The American Dental Association wants everyone to see what using methamphetamine could do to your teeth. The ADA says "meth mouth" can turn healthy teeth into rotting teeth within as little as one year. Apparently, the drug causes rampant tooth decay by drying out the mouth then prompting users to grind and clench their teeth, and crave high-calorie carbonated beverages. A 2004 national survey on drug use and health found more than 12 million Americans have tried methamphetamine. Also see (drugfree.org/meth) for more information.
If you're falling victim to fall allergies, here's some good news not for this season but someday. Researchers at Johns Hopkins are testing an allergy vaccine that appears to stop symptoms for up to two years. They divided adults allergic to ragweed into two groups. Half received six weekly injections of the vaccine, and were monitored through two fall ragweed seasons. Researchers say it was obvious that the group that was vaccinated had significantly fewer allergy symptoms. Experts have high hopes for this vaccine because current immune system treatments for allergies take years to work. The study is published in the New England Journal of Medicine.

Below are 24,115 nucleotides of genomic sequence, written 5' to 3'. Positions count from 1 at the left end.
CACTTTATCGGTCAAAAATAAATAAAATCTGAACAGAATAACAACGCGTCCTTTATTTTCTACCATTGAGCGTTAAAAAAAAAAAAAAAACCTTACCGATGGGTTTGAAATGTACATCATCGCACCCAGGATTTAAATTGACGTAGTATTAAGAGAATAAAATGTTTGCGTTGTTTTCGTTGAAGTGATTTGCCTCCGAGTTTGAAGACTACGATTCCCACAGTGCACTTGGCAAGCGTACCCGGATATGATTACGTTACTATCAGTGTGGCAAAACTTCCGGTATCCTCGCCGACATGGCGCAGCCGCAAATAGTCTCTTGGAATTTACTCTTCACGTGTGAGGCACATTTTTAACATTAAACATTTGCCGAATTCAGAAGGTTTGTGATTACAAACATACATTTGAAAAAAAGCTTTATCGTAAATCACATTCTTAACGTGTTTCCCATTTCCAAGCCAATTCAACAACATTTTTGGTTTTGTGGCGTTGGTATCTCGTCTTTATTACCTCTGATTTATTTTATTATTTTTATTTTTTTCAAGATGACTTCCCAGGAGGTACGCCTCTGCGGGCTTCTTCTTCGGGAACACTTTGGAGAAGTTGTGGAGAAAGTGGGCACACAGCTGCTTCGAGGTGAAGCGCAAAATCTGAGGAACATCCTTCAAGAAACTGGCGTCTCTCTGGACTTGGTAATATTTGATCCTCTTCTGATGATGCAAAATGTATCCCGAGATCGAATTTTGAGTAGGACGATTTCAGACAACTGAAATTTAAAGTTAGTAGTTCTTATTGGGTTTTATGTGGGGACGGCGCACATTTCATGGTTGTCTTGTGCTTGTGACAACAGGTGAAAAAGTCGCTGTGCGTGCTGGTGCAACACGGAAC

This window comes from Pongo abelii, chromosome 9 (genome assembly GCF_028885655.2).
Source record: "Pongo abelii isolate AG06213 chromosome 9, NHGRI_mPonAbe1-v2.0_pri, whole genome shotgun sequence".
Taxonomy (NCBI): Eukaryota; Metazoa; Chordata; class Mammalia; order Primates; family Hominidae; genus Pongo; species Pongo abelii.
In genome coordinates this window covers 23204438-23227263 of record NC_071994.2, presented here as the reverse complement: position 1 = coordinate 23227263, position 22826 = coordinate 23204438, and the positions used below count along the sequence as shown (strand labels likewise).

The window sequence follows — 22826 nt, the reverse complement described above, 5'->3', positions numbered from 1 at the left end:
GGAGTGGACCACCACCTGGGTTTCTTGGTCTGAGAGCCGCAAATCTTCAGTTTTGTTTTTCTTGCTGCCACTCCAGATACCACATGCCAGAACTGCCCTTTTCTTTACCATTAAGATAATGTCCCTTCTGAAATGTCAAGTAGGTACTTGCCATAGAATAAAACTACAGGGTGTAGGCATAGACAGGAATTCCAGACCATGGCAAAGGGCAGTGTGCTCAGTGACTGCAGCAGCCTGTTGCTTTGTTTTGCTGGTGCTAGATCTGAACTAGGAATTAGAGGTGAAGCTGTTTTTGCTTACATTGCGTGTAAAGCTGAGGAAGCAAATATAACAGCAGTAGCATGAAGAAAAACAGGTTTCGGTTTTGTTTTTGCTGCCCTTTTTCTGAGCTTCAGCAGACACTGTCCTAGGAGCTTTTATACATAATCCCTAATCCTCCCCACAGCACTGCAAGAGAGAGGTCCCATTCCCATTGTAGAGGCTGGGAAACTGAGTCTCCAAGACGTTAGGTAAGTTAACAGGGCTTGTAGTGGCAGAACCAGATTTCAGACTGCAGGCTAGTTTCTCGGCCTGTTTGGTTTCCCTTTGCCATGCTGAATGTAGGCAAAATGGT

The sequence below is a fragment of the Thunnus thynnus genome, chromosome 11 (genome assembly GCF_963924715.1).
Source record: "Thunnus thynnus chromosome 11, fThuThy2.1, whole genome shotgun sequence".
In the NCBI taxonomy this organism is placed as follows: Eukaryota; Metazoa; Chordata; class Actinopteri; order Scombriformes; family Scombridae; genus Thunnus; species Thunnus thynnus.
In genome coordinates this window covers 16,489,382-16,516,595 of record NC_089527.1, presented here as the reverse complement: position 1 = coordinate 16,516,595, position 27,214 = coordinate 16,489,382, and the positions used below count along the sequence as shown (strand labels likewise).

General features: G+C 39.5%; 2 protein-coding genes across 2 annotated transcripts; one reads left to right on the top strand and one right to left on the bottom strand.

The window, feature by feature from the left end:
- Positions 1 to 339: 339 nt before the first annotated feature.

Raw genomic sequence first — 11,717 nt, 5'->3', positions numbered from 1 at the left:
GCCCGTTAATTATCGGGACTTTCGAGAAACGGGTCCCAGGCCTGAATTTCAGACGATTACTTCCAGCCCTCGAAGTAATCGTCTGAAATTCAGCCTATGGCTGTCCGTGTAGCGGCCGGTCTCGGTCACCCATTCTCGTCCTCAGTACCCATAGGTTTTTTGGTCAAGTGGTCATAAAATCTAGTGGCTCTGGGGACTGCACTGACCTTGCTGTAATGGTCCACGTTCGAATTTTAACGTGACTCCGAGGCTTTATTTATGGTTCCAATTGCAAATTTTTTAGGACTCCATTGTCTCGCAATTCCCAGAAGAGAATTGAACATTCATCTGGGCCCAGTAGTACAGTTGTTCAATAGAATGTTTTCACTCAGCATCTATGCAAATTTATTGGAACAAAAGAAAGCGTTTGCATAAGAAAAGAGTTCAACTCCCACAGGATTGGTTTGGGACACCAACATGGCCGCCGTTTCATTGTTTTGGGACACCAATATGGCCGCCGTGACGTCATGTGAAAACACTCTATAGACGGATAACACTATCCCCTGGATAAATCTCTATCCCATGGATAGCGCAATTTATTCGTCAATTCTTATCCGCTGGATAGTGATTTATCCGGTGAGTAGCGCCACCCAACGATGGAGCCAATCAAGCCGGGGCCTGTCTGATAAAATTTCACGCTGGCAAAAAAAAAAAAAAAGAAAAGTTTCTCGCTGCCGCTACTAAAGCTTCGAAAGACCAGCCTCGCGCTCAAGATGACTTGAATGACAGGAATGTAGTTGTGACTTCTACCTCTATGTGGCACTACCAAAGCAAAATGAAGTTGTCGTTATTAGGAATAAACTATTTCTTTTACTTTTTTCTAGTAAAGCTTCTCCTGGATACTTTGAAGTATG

Diet Coke may seem like a breakfast of champions for some people, but too much cola might lead to a helping of snap, crackle and pop later in life. New research from Tufts University finds too much dark cola may lead to lower bone density in older women. A condition which often leads to Osteoporosis. The study followed 2,500 women and found the more dark cola they consumed, the lower the bone density in their hips. Researchers say the culprit could be phosphoric acid which is a key ingredient found in dark colas.